Very recently, SDG&Ec has pledged to reach net-zero greenhouse gas emissions by 2045, which aligns with Senate Bill 100, passed in 2018 and signed by then-Gov. Jerry Brown, to have California derive 100 percent of the state’s electricity from carbon-free sources by 2045. The utility announced it is developing two hydrogen pilot projects, three battery storage projects and will break ground on a clean transportation project in El Cajon.

But critics say the goal can’t be accomplished as long as the utility keeps natural gas a core part of its energy, transmission and delivery system.

Tyson Siegele, energy analyst for the Protect Our Communities Foundation, a local environmental organization, called the SDG&E pledge an exercise in “greenwashing” — public relations spin to lead customers into thinking a company is environmentally friendly when it is not. He added:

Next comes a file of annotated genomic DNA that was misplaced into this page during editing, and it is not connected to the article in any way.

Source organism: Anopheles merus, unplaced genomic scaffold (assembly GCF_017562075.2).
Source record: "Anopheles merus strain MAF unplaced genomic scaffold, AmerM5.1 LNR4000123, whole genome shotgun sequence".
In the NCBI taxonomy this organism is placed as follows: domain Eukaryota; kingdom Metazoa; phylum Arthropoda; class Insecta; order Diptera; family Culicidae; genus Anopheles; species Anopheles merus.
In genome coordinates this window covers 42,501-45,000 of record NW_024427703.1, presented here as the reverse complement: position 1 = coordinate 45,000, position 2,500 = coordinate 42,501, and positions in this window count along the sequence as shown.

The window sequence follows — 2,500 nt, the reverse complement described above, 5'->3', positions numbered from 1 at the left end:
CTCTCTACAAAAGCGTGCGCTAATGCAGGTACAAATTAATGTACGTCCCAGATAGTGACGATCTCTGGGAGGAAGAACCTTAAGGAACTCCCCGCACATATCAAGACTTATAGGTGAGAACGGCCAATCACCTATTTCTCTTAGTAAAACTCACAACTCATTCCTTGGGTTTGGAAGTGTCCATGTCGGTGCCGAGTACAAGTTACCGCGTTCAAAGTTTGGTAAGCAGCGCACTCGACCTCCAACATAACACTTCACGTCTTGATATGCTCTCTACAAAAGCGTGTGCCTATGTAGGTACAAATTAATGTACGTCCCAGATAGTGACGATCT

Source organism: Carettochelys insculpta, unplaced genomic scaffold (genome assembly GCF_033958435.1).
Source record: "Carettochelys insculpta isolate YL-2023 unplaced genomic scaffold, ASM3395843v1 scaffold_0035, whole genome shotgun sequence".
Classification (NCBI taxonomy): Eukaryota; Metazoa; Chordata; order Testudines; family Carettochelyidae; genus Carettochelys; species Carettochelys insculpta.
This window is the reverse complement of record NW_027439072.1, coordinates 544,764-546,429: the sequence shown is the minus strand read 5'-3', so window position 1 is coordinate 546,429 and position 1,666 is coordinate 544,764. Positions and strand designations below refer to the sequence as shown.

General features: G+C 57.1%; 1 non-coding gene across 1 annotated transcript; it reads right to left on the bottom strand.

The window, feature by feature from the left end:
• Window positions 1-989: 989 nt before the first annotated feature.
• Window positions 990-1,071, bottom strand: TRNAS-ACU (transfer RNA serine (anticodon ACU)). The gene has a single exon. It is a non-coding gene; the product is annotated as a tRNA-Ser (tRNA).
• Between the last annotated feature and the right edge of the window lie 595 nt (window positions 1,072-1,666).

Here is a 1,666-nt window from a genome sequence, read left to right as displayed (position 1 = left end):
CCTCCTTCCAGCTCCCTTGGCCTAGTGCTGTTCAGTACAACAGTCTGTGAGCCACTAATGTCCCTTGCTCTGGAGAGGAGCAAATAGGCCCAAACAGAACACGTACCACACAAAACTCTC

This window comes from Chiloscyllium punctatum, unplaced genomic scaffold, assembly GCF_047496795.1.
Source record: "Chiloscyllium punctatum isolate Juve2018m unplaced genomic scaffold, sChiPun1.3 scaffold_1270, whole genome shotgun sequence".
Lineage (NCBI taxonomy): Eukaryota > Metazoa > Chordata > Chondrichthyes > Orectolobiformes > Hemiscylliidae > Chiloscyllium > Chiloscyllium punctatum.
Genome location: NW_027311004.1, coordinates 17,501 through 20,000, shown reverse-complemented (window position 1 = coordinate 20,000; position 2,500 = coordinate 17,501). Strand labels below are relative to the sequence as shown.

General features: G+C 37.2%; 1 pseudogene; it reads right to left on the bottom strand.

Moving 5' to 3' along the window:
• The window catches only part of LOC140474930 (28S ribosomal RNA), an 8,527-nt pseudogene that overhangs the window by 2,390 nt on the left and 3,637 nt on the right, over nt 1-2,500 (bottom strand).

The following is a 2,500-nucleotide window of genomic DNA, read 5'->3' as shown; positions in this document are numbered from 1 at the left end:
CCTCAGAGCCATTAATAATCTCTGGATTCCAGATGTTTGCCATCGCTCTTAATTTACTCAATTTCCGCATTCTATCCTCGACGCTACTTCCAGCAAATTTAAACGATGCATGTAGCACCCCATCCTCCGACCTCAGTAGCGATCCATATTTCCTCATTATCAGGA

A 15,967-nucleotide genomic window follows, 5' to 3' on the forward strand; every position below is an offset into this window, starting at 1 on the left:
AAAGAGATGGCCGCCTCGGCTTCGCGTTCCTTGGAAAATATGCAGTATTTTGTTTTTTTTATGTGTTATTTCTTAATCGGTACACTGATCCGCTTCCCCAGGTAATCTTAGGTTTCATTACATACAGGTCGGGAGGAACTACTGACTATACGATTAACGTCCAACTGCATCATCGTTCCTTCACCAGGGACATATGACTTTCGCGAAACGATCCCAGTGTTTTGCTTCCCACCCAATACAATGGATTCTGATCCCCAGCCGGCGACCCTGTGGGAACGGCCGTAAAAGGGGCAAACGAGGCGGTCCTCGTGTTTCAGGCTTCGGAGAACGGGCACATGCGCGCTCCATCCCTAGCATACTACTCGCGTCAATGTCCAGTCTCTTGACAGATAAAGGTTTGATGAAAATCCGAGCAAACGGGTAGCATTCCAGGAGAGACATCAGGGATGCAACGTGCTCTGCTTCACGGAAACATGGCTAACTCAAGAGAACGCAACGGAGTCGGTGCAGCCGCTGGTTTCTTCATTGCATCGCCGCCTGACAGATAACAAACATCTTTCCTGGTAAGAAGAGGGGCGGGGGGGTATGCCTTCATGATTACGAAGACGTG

“SDG&E is using hydrogen projects as a way to justify their fracked gas infrastructure. Until they start making announcements saying we’re going to shut down our fossil fuel infrastructure, then we are not going to see any true decarbonization of the energy infrastructure that SDG&E or its parent company, Sempra Energy, run today.”

Gloria is expected to propose a new agreement to the City Council within the next several weeks.

 

{ 1 comment… read it below or add one }

Avatar Don Wood April 27, 2021 at 2:49 pm

Each year, SDG&E and SoCal Gas turn the majority of their profits over to Sempra Energy, their holding company. Perhaps any new franchise agreement should prohibit that practice, and require that SDG&E reinvest some of their profits into new initiatives that will bring down customer rates and support the City of San Diego’s Climate Action Plan, with measurable goals and milestones the company has to achieve in order to retain the franchise agreement.